• Contract and award documents, including Requests for Proposals, Contracts, Task Orders, Contract Modifications, etc.
    •  Communications between the agency and Congress, including responses to inquiries, testimony before committees, reports mandated by Congress, etc.
    • A list of all IG reports, with online access to all unclassified reports.
    • Records retention policy along with records schedules (GRS or SF 115) and a schedule of records that will be declassified and the timetable for such action.
    •  A list of all FOIA requests. Any documents released as a result of a FOIA request must be posted to the web in an organized manner, on a timely basis.
    • Audit of agency data sets with a public listing and metadata and, at a minimum, online publication of the data dictionary for each database.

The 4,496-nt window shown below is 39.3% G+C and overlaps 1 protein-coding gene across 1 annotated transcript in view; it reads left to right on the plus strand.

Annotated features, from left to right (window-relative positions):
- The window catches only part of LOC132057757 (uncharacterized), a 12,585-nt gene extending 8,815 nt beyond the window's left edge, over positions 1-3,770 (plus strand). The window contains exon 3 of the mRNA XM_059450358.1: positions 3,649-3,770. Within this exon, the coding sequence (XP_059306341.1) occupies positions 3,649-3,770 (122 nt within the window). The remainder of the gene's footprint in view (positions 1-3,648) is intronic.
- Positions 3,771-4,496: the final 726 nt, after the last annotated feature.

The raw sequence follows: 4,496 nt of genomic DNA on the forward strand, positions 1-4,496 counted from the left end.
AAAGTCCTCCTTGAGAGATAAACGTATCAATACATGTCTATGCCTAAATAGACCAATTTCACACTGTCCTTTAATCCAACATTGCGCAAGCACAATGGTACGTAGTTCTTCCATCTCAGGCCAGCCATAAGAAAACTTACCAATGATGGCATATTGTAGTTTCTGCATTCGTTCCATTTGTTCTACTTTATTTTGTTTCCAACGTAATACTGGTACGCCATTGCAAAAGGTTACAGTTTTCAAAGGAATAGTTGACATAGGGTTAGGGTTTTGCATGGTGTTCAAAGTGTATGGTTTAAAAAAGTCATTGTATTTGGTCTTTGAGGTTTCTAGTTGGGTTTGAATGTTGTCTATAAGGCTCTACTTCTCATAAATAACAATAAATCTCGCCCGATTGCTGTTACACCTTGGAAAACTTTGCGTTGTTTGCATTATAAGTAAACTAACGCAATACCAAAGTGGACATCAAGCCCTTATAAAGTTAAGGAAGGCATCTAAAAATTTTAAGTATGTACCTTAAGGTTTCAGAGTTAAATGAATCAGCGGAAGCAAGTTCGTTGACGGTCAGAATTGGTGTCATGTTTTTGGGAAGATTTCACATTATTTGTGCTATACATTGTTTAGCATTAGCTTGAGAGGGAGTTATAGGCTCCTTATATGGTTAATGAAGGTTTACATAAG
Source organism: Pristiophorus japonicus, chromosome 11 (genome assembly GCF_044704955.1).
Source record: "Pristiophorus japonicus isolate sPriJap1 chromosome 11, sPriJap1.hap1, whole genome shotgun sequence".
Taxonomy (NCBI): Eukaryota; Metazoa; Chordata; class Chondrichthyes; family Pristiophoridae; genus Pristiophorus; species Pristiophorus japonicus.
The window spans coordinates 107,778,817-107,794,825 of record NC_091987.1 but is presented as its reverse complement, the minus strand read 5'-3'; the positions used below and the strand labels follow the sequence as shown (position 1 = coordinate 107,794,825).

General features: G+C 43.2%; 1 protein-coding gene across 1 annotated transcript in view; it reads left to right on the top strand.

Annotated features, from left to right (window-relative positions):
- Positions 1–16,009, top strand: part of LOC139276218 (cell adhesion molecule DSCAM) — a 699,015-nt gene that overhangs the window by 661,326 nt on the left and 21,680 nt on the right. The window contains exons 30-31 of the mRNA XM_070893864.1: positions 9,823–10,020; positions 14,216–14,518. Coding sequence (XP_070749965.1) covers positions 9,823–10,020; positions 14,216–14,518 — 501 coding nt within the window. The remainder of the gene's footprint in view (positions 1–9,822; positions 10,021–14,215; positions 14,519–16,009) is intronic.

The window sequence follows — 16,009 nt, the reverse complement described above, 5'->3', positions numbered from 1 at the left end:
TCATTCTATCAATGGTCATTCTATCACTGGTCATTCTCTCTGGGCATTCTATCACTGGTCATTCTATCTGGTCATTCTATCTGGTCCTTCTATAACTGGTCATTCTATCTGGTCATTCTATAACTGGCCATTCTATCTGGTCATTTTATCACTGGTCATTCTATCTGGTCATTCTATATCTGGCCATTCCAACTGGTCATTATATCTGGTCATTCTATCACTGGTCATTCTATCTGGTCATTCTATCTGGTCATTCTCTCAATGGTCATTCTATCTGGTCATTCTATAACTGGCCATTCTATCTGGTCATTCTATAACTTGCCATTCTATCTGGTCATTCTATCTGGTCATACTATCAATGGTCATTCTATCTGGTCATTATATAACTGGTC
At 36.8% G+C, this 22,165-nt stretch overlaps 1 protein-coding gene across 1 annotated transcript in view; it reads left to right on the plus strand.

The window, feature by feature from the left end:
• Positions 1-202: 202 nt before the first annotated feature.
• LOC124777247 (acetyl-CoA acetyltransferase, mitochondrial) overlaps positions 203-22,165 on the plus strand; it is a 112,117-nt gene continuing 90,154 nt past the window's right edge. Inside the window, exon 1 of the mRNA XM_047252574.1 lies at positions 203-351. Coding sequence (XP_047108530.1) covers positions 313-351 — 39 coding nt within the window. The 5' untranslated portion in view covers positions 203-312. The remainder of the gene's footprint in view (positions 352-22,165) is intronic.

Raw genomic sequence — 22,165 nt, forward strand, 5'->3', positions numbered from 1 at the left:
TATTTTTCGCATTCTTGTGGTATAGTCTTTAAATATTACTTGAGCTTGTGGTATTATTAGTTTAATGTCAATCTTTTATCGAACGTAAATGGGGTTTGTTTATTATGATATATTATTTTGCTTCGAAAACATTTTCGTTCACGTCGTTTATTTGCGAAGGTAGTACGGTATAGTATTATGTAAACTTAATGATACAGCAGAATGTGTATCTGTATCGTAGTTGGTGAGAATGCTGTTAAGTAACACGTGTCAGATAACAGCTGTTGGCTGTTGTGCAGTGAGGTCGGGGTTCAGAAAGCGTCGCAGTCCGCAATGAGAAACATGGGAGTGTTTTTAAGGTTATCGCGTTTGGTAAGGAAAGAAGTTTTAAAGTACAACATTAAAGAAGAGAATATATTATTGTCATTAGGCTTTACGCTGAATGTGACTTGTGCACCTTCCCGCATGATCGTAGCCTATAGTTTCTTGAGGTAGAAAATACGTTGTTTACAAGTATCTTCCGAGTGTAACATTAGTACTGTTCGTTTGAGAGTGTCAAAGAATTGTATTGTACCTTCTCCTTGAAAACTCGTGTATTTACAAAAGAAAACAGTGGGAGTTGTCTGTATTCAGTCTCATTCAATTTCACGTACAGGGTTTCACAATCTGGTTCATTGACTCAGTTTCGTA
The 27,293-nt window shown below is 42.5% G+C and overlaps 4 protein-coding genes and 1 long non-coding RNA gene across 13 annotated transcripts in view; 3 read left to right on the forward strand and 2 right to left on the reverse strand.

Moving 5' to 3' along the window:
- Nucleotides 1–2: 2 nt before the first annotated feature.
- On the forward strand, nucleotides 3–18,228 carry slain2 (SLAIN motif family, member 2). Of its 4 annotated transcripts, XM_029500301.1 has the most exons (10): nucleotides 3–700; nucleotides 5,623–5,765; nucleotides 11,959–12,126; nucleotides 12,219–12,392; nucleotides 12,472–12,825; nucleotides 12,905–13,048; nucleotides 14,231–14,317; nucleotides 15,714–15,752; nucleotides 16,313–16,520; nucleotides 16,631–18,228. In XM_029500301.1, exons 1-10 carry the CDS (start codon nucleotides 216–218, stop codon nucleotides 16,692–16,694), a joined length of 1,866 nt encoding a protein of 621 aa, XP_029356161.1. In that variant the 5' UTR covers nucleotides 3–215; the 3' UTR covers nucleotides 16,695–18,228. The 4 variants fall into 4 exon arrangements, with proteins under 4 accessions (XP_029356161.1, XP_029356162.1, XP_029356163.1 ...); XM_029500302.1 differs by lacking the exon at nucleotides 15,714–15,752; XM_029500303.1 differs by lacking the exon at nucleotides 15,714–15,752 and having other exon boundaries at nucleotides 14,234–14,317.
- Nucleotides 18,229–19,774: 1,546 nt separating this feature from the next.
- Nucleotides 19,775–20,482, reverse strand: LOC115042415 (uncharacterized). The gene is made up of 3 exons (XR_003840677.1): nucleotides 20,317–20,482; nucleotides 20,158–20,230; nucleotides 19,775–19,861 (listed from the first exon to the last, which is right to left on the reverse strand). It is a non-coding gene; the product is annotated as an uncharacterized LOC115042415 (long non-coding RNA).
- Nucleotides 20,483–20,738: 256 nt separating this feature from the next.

• Audit of information maintained, created by or for, or sponsored by the agency.
    •  Written and publicly available policies explaining how agency staff should communicate with the public and the media, and detailing the official procedures for peer review, clearance and release of agency information.
    • A calendar for top-level agency officials (e.g., the Secretary, Deputy Secretary, and Assistant Secretary).
    • Comprehensive, well-maintained, and searchable archive of documents, including those that have been removed from the website.
Truly new high-value data sets
  • A directory of data/information that are not currently public.
  • Explanation for “high-value” determination for each data set and other information.
  • Mechanism to allow stakeholders to provide feedback/reaction to high-value releases in effort to better identify future high-value releases
Excellence in processing FOIA requests
  • Posting and updating key FOIA processing metrics (size of backlog, FOIA requests received, processed, full disclosures, partial disclosures, etc.) on the agency Open web pages.
  • Statement of commitment to cooperating with new Office of Government Information mediation efforts.
  • Populate FOIA electronic reading rooms with top records being released in response to requests.